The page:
Tools for Making Progress in Academic Life
This post is particularly focused for the population I work with – graduate students and postdocs – but can be helpful for any stage of an academic career – whether as the person struggling or someone trying to help them.
Academia attracts bright, ambitious, high achievers — capable of great work. But graduate school and postdoc positions can challenge a person in ways to which they are not accustomed. Large swaths of unstructured time, long unending projects with no instruction manual while also learning how best to establish, maintain and grow working relationships with faculty and colleagues. As Vanderbilt University Graduate School’s Academic Life Coach, I have been working with graduate students and postdocs through a host of concerns for the past three years. I would like to share some of the things I have learned with you in hopes that you will find it helpful in your own journey.
“I feel stuck!”
This is a common refrain I hear from graduate students and postdocs alike. Through our coaching conversations, we usually find that incorrect goal setting, non-tracking of actual progress and self-criticism are interfering with the ability to establish progress and build momentum; a likely culprit can be found in perfectionism (“fear of failure”), which can contribute to procrastination. This is such a common issue that it has a name: The Perfectionism-Procrastination Cycle. (Google it… you’ll see!)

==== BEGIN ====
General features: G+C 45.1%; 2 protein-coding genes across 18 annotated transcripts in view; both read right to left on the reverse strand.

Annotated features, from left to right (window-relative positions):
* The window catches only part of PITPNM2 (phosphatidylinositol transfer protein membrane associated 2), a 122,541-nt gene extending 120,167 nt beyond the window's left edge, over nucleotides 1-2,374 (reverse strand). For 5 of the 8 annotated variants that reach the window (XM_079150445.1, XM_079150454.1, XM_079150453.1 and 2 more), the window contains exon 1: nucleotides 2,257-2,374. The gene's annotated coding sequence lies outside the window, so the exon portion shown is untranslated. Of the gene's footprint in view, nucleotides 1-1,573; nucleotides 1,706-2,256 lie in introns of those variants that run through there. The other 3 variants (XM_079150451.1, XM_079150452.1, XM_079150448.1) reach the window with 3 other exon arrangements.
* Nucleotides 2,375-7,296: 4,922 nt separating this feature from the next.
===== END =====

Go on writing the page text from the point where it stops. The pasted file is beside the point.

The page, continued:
You need to find a new way of making progress. The bad news is that perfectionism, like its relative Imposter Syndrome, never really goes away. The good news, however, is that once you learn to recognize it, you can start to establish ways of managing it and re-employ those techniques every time it returns to derail your progress.
The prescription for such an ailment includes some of the hardest things for perfectionists:
- set SMART (read: small!) goals
- short, focused work sessions (try the Pomodoro technique and turn off all notifications on phone and computer – these distractions are commonly used as procrastination techniques)
- track progress and celebrate wins – cross off those small goals on your list to show progress and build momentum
- practice self-compassion – negativity leads to lower productivity!
- share your work (early and often) and get feedback
- establish accountability partnerships
I hope to share more tidbits in the coming months on common topics like the importance of mindset and self-compassion, navigating academic relationships and managing up. Let me know if you have questions or concerns you think would be good to include. You can reach me at firstname.lastname@example.org.